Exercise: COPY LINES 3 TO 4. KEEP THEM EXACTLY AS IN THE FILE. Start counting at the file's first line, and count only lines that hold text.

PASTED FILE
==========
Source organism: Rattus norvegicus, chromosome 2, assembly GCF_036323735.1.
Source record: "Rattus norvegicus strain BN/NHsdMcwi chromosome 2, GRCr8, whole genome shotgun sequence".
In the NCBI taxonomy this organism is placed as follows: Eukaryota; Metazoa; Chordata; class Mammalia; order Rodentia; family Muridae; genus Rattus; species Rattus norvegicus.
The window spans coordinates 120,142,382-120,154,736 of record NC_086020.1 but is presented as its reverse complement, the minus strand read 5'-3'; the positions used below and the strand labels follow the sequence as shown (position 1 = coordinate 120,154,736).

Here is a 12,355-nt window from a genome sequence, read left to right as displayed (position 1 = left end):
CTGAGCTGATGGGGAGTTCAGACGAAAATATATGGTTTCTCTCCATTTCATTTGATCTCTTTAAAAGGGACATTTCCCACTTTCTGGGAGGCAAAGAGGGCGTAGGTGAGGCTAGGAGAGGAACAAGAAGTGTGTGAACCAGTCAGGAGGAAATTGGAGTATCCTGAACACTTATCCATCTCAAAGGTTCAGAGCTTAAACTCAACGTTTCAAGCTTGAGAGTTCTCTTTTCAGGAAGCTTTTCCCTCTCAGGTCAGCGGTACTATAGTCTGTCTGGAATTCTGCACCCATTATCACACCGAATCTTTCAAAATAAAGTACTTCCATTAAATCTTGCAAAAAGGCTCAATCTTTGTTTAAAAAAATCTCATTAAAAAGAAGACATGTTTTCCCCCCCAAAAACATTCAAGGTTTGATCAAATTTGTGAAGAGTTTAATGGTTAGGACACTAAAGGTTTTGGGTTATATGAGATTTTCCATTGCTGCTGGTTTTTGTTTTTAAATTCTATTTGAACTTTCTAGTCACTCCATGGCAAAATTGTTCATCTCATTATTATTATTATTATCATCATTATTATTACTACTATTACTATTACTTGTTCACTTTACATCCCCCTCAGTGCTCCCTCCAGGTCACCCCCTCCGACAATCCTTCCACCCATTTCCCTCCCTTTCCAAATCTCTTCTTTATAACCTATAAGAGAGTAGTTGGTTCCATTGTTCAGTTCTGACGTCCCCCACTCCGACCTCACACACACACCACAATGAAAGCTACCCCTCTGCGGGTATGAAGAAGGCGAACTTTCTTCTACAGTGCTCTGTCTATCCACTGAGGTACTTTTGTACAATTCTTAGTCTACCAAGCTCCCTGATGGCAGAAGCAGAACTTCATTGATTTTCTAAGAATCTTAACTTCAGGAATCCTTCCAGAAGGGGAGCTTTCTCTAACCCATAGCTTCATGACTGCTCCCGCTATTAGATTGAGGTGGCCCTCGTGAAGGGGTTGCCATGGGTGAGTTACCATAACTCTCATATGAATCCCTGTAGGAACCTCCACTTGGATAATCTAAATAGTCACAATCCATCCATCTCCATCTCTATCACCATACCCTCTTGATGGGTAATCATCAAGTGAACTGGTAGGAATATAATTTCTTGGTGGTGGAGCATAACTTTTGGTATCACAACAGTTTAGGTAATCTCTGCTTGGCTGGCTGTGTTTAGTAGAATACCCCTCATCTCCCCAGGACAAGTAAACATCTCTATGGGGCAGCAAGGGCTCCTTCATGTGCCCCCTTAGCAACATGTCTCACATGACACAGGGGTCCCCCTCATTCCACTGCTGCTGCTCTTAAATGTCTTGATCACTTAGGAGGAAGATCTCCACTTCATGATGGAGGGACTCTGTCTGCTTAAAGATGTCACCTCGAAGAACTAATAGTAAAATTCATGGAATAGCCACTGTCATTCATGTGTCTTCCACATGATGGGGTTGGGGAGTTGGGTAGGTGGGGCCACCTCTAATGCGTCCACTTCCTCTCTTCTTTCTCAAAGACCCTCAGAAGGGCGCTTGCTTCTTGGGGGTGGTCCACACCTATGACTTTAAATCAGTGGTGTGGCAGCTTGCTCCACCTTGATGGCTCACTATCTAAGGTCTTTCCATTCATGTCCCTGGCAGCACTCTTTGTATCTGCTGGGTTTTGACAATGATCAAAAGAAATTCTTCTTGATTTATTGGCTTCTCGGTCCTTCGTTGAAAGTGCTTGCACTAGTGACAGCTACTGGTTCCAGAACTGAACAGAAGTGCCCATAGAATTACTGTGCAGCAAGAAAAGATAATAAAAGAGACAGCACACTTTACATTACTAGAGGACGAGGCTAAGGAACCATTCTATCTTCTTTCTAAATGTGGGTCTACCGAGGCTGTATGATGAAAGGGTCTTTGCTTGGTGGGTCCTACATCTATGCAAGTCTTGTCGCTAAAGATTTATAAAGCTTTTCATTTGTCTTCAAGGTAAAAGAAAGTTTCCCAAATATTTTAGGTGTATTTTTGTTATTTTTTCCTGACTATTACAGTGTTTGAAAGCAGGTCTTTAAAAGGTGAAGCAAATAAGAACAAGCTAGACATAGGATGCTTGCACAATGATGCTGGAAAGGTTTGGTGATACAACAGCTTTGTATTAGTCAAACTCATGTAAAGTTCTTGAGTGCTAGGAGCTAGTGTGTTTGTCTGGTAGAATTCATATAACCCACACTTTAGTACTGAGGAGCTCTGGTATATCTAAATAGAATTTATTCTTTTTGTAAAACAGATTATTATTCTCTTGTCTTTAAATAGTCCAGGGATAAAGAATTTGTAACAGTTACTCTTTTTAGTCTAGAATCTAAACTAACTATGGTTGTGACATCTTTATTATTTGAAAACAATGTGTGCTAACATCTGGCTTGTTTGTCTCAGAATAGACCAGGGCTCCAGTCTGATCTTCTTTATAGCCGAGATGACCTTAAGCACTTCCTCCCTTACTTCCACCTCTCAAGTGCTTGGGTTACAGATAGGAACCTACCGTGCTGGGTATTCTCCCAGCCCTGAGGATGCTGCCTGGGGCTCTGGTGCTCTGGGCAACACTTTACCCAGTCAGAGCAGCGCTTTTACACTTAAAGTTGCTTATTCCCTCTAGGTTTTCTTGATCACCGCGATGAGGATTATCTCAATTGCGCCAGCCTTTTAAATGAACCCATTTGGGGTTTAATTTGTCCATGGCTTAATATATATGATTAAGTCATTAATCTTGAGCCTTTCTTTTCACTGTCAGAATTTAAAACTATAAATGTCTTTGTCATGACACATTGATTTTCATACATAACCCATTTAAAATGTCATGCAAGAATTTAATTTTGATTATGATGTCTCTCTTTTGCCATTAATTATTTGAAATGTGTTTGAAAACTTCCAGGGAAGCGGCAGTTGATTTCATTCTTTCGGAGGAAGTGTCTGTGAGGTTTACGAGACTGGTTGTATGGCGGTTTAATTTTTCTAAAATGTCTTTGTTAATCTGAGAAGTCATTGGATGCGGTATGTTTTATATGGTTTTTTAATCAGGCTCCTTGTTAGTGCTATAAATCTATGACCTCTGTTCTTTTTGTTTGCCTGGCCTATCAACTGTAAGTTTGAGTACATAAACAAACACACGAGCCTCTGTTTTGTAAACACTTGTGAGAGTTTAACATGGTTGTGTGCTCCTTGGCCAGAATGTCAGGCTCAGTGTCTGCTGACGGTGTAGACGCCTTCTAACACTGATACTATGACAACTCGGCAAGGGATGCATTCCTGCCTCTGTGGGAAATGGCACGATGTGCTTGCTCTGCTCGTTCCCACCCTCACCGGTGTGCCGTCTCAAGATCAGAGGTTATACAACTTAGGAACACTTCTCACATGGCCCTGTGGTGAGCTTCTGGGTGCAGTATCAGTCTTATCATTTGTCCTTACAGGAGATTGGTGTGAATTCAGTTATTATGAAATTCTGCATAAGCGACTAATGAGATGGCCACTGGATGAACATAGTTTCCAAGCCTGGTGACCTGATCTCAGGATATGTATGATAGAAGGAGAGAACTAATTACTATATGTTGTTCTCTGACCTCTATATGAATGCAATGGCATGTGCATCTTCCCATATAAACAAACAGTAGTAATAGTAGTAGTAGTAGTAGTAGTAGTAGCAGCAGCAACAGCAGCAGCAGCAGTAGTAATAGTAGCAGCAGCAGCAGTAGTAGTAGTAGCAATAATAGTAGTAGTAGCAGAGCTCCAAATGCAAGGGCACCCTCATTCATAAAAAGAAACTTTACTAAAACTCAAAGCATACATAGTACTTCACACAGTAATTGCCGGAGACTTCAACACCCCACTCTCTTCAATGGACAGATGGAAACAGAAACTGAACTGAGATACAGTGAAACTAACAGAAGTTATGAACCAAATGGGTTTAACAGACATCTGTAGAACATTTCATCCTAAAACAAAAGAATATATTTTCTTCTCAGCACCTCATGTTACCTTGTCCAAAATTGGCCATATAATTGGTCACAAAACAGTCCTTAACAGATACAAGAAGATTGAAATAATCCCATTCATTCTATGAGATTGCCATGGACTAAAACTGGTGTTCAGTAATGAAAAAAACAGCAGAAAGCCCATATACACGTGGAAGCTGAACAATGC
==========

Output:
In the NCBI taxonomy this organism is placed as follows: Eukaryota; Metazoa; Chordata; class Mammalia; order Rodentia; family Muridae; genus Rattus; species Rattus norvegicus.
The window spans coordinates 120,142,382-120,154,736 of record NC_086020.1 but is presented as its reverse complement, the minus strand read 5'-3'; the positions used below and the strand labels follow the sequence as shown (position 1 = coordinate 120,154,736).